In the last post <link>, I shared the first part of an ongoing conversation I’ve been having with an e-pistolary friend about finding one’s Onlyness. Geoff, like so many of us, was having trouble identifying what his ‘weird’ is, that thing(s) that only he can contribute to the world. In this installment, things get pretty philosophical. Me? I think he’s trying to avoid feeling uncomfortable.
What is Onlyness if not your own ideas finding a way to be seen? Your own ideas, essence. Whatever the language you might use – purpose, passions, compulsions, the idea is the same. Squint at this for a second,” I wrote. “Keep stewing and then let me know where you are given the original question…”
“Is essence a real thing?” he wrote back.
Geoff had mentioned that he was trying to do what all aware parents do – teach his kids to follow their passions, be purposeful, go after what they want. One of his kids asked him, he wrote to me, “what’s yours?”. And he wrote that “he was having trouble doing it and that was starting to eat away at him”. [He also referred to himself as a curmudgeon on more than one occasion. 😉 ]
“I think most people are just happy existing,” he wrote. “They come home from some mundane job and watch ‘Honey Boo Boo’ or ‘Game of Thrones’ or ‘The Game’ and are content. They don’t really find meaning in anything they do.
“Other people say they find meaning in what they do; but is it meaning, or just a rationalization, or worse, a way of making themselves feel better about themselves? (ie. giving to charity, not because it is the right thing to do, but because of a selfish need to make themselves feel better about all they have.)
“Is it possible to find meaning in something that doesn’t translate back to some selfish motive? Maybe that is OK?”
This part of the exchange really struck me. When you’re beyond what I’ll label “your early years”, people seem to be stuck, even lost when identifying onlyness. Telling our kids to ‘follow their passion’ seems right when it’s still all blank slate. But something else gets in the way later in life.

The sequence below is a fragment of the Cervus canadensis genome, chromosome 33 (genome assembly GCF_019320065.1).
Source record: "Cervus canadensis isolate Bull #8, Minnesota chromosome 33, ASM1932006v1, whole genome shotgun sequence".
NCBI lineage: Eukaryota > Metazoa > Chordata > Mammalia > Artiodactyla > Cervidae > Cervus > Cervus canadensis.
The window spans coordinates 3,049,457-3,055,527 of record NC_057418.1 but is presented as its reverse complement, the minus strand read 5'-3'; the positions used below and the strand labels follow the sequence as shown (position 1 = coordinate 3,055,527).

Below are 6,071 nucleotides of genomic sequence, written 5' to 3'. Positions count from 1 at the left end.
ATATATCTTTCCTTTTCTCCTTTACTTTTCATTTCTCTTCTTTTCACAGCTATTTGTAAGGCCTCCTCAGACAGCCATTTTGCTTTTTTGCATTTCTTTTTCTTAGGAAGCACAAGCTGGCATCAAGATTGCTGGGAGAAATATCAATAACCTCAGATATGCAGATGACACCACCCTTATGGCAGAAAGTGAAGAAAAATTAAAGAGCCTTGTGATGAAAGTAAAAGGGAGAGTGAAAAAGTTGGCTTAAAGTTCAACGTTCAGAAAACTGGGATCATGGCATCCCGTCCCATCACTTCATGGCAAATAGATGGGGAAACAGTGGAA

I didn’t write this to Geoff… but the issue he’s speaking of is that people become distracted by the “givens” – all the messages we have been given by society about who we are, the lives we lead, the obligations we have, the way we must behave.
Any one of the known narratives — the given identities – for example, husband, wife, provider, caregiver, CEO, mechanic, nationality, race, religion, whatever – comes with a to-do list and a not-to-do list. And, a cost.
Think about most of our parents. It was a given that when they grew up, they’d get married. In A Heterosexual Relationship. Have Kids. And typically in a particular order like…
- Get Married.
- Buy a home.
- Get a car. The best one you could afford.
- Produce heirs.
It’s almost like they had to leave their onlyness behind, and step into another body. I think of that as someone zipping themselves into some “grown-up” suit and kiss their “selves” goodbye. Men based on this old narrative would get jobs and provide food, structure, and discipline. Women confirming to this narrative would become mothers and cook the food, tend the home, and kiss the boo-boos large and small. (Forgive the over simplification, for the purpose of this story. My mind wanders to the Dads of friends who later came out after 20 years of heterosexual marriage and so on…) Deviate from this plan and prepare yourself for a lifetime of funny looks from friends and family. That generation had this weird list of commitments they accepted as “true” for them, if they wanted to fit in, be responsible, or “taken seriously.”
In other words, those choices weren’t really choices for the generation before us. And the trappings of their “givens” got heavier over time. And as much as we think our parents had it bad, some of us “zip into” certain suits of what we think we “should do”.
Of course, Geoff found it easier to talk about his kids. Talking to an actual child about their future is to try and create unlimited possibility. But when he talked about himself, he was effectively saying, “hey, I have responsibilities.” Which sounds so noble. And good. And adult. And responsible.
Don’t we all? I asked him (and you and me) to think about living inside a set of constraints that are not his own and limit him. “Which parts are movable and which ones are not? Where is it real, and where is it caricature?”
And, where does money come into this?